“When I was able to walk again, I still thought about it a lot, I thought that God put me through that test for a reason,” Grady said. “I’ve been through a lot of things in my life to the point where now, I feel like I can always get through. I feel like I can always overcome. I told myself I was going to walk, and there was just no time for and no benefit of feeling bad for yourself. I’ve got too many people depending on me.
“I went through three knee surgeries at Cleveland State. I grew up in the roughest neighborhood in Cleveland. You wouldn’t have predicted me to make it out. But here I am.”
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The odds of getting out of the neighborhood Anton Grady grew up in are miniscule, and one need only look into Grady’s family history to understand how tough it really is and how much the odds are stacked.
“Around where Anton grew up, around East 93rd Street and Kinsman Road in Cleveland is a rough, rough place to grow up,” said Kevin Noch, Grady’s high school coach at Central Catholic. “Drugs, guns, violence, women selling themselves ... the streets eat you up there.”
Grady watched as the streets ate up his family, in order, until the streets finally came for him.
First, his father, Eric Cloud, who gave Grady his nickname of “Silk” when he was just days old.
“I would go to his crib and hold him and couldn’t believe how soft his skin was,” Cloud said. “He was ‘Silk’ from that day forward. My little ‘Silk’ man, that’s right.”
Cloud had a nasty reputation in the neighborhood and his actions ultimately landed him in jail and away from his family.
“At times, we lived in the cold, no power, no electricity,” Cloud said. “I had my demons, but right now I’m eight years clean. I don’t think there was a time, growing up, where my kids saw me without a 40 ounce or a glass of beer in my hand ... and I was on drugs, too. I wasn’t the man I could be ... it’s hard to talk about, but when you see your kids ain’t dressed properly and they don’t have the basic things they need, you realize how bad your decisions have hurt your family.”
Grady’s mother also dealt with her own demons and wasn’t part of the family by the time he was in junior high.
“It was just ... it was a rough time,” Nicole said. “God forgive me, but I wasn’t the mother I needed to be at that time. I wasn’t there for my children when they needed me. I had a lot of things I needed to deal with.”
Without both parents, Grady’s grandmother, Deborah Coleman, did the best she could to take care of the five children. Anton had two older brothers, Eric Jr. and Anthony, an older sister, Erica, and a younger sister, Brittany.
Anton began to slip through the cracks. By the eighth grade, he was a dropout. Older brother Eric Jr., now serving eight years in prison for felony assault, was incarcerated more often than not from the time he was 16. Anthony, once, told the police he was Anton after he was arrested.
“It was just normal in the neighborhood,” Anton Grady said. “I didn’t go to school for a whole year. I was just in the streets. Truant officers would come, police would come and you would just run.”
Then, Grady did something that would come to define him. As his love for basketball grew, he decided he wanted to be different. He wanted to go back to school. He wanted to be part of a team. He wanted a change.
“Something just hit me that I didn’t want to be like everybody else,” Grady said. “So I went back, did the eighth grade and played for the basketball team. Then I went to Central Catholic and started taking basketball and school really seriously.”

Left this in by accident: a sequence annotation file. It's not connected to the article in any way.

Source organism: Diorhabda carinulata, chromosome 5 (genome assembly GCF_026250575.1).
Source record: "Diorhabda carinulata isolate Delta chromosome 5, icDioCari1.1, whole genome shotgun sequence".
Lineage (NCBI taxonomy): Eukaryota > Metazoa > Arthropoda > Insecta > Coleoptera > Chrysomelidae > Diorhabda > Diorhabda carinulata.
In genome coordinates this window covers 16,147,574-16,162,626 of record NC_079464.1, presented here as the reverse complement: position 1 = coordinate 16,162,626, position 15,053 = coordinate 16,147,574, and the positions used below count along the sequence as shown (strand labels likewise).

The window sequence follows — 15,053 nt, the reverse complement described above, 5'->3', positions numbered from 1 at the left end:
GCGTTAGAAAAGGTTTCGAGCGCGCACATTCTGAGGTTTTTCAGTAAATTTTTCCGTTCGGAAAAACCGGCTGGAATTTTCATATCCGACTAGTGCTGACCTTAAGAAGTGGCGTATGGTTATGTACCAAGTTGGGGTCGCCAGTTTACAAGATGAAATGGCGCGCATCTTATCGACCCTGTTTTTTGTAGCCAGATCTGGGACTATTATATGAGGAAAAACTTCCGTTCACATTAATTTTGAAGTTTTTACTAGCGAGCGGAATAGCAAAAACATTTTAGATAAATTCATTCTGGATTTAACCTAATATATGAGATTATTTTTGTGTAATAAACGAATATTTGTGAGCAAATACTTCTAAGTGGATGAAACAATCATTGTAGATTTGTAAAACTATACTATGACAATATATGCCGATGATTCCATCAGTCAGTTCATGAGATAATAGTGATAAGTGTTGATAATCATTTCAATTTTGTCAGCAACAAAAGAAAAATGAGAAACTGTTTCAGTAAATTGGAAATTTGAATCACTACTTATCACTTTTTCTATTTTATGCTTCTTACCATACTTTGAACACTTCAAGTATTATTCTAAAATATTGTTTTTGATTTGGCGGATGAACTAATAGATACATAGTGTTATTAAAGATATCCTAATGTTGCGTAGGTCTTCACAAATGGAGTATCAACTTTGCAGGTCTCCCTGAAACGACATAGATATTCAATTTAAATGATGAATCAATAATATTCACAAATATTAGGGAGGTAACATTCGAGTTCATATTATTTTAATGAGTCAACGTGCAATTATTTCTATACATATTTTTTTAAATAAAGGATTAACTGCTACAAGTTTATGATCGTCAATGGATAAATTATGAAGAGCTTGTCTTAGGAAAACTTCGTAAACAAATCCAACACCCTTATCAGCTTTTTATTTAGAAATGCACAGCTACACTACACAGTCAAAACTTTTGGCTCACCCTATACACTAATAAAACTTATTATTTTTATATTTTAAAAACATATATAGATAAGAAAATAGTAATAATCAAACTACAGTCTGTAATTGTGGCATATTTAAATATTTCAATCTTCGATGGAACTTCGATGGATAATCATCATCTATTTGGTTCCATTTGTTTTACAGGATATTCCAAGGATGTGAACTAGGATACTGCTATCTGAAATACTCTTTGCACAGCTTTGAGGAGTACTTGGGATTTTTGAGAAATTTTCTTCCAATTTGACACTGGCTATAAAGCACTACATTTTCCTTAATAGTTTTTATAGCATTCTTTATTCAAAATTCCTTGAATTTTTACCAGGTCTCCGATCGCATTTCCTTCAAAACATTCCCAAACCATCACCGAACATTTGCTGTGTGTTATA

He also got two key figures in his corner — Noch, the Central Catholic coach who’d come from the same rough-and-tumble background as Grady, and cousin Earl Boykins, a longtime NBA guard who also went to Central Catholic. The two began to push Grady. When he bucked back, they just pushed harder. Having 5:30 a.m. practices helped.
I love this kid ... his story is truly amazing. I always have all of my kids watch his games, and I always tell his story. He shows that anything is possible. He’s that guy.”
-Former Central Catholic coach Kevin Noch
“He had to adjust,” Noch said. “He had no choice if he wanted to be part of my team.”
And that’s when things started to change — but not just for Grady. It was around this time that his mother and father started to come back into his life.
“I don’t think my dad missed a game,” Grady said. “Basketball ended up being the thing that brought us all back together.”
Grady grew from 6-4 as a freshman to 6-8 and helped Central Catholic win a state championship in 2009, made it to the state semifinals his senior year and was named the Ohio Division III co-player of the year after he averaged 21.1 points and 14.5 rebounds.
“I love this kid ... his story is truly amazing,” said Noch, who is now a mortgage banker and runs basketball camps in Charlotte, N.C. “I always have all of my kids watch his games, and I always tell his story. He shows that anything is possible. He’s that guy.”
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Nicole and Eric Sr. made it to Wichita for the first time last week, getting to Koch Arena for the last 10 minutes of the win over Illinois State after flight delays held them up out of Cleveland.
“I was so nervous,” Nicole said. “I missed his senior night in high school because I had to work and his teammates walked him out. I didn’t want to do that to him again.”
“My other sons always teased him about being in his books, but he was so dedicated. But he never cared what anybody thought, because he had goals and he knew what he wanted. Now, he’s someone that the young men in our neighborhood respect and look up to. Hopefully he will inspire some of them to be like him.”
Grady practiced Thursday with his teammates in St. Louis, running through drills ahead of Friday’s quarterfinal game. His future, once so uncertain, seems wide open now. It’s like anything is possible, for him or for WSU, which seems to be playing its best basketball at the right time.
“These guys are already winners,” Grady said. “And they have the mindset that they always want more, they always want to do better. They want to get to the Final Four.
“Was it difficult to get to this point? Sure. But sometimes that’s what makes it worth it.”